Nearly Normal Animals, whether with the ability to talk in Animal Talk or not. These animals, however, are just animals, not intelligent beings like humans.
This trope, on the other hand, is about pets who are intelligent and able to interact with their owners (usually a human, but can be a human-surrogate animal or alien) on the same level. Sometimes these pets are actually smarter than their owners and choosing to hide it, other times they are open about being sapient beings and are accepted as part of the human world as well as their own world.
Pets that shift between humanoid and "pet" forms do not go here and should be under Anthropomorphic Zig-Zag instead.
There are several variations on this
- Sapient Pets That Masquerade as Normal Pets Around All Humans: These beings choose to hide that they are at least as smart as a human. Sometimes this involves a disguise as a normal animal, other times the entire species plays dumb to stay hidden. The examples including Broken Masquerades would belong here, as a broken masquerade would suggest that there is a masquerade. Unlike the other variants, it doesn't involve animals being treated as pets and people simultaneously.
- Sapient Pets That Masquerade as Normal Pets Around Some Humans: Unlike the above variant, these beings can behave like humans around some humans but not around others. Unlike the above variation, they are treated either like people if only those who know are around or as pets if humans who should not know they are sapient are around. They do not shapeshift to do this, they simply modify their behavior. Shapeshifters that turn from humanoids into pets and back in order to hide go under Anthropomorphic Zig-Zag, not here.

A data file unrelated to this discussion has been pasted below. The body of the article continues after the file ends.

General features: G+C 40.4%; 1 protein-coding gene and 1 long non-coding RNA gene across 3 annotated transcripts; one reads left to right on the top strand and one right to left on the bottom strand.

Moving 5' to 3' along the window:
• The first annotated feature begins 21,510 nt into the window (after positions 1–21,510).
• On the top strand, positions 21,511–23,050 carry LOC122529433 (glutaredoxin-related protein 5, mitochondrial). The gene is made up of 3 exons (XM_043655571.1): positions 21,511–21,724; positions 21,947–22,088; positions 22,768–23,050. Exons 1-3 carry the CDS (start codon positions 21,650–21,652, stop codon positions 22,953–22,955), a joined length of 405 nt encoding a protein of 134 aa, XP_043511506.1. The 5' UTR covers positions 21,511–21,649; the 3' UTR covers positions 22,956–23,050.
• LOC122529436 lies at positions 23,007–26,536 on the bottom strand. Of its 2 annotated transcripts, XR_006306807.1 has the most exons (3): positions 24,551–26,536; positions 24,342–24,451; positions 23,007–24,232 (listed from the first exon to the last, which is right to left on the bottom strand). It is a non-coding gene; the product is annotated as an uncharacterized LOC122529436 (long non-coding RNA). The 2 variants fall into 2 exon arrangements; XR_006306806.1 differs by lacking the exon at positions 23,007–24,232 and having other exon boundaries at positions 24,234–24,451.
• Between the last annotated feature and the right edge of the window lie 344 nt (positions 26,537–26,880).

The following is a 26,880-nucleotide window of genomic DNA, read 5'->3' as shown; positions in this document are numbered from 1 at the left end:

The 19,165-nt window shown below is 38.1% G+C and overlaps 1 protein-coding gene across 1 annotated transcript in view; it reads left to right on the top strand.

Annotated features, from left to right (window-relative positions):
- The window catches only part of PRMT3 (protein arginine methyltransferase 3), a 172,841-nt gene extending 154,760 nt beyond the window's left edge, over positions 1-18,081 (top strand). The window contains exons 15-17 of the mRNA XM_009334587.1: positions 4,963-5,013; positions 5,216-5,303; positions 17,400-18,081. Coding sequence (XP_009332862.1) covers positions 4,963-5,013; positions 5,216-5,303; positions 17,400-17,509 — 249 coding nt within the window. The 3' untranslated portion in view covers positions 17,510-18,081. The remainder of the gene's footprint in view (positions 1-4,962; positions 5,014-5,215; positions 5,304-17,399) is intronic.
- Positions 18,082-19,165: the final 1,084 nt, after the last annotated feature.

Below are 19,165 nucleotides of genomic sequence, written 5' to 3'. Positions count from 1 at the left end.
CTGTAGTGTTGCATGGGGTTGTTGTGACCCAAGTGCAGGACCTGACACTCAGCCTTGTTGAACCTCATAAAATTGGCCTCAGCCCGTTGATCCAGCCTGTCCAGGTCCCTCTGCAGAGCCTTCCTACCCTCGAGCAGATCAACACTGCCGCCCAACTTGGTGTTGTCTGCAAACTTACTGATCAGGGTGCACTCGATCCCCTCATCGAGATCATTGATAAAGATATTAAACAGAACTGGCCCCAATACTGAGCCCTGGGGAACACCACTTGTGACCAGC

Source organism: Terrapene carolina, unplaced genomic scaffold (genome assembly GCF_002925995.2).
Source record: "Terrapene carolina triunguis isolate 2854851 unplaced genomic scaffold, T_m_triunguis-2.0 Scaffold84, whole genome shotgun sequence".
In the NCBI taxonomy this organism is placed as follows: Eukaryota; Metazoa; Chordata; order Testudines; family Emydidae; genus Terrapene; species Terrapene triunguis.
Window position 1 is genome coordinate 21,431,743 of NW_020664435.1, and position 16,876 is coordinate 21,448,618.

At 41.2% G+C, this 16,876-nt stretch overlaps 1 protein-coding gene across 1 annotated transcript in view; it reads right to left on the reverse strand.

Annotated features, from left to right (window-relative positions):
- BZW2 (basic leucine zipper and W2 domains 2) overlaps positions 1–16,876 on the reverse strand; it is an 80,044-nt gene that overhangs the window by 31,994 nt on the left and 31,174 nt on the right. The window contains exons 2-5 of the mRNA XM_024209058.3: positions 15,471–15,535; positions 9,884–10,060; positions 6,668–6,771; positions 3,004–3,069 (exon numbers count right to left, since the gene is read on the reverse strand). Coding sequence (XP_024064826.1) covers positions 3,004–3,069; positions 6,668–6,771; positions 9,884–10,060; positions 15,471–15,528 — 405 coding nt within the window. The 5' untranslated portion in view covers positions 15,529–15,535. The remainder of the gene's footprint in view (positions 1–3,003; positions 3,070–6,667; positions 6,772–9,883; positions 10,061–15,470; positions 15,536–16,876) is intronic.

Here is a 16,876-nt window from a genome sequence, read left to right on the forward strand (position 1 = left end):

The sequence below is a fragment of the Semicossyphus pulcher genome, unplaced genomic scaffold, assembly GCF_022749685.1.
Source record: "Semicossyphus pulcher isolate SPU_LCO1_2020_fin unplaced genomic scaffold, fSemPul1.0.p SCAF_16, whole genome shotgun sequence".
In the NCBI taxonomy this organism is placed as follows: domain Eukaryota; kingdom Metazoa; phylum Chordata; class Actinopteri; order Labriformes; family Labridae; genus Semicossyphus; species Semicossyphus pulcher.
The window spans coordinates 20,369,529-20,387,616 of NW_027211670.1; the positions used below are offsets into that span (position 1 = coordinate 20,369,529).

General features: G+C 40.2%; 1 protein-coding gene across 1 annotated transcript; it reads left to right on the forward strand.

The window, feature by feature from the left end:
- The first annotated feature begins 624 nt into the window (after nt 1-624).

- Openly Sapient Pets: These are intelligent beings that don't hide that they are intelligent. Some of these beings are treated like non-sapient animals despite their sapience, and others are treated as the sapient beings they are. They may be accepted by humans around them or humans may react in horror. Either way, these beings are not afraid to "be themselves".
This trope also includes sapient animals and aliens who are service animals, lab animals, livestock, circus animals, or zoo animals.
Not to be confused with Anthropomorphic Zig-Zag. Sister trope to Sapient Steed. See also Civilized Animal, Funny Animal, and the Sliding Scale of Anthropomorphism. Supertrope of Human Pet. Related to Amplified Animal Aptitude and Intellectual Animal. Many Weasel Mascots fit this trope too.
- In Silver Age Supergirl comics, her horse Comet, who is really a humanoid who is in love with her but has been transformed into a horse. When a comet passes the earth he becomes a human for a short period of time.
- Also Krypto the Superdog for Superboy. A doglike creature from the planet Krypton, he "speaks" through thought balloons much like Snoopy.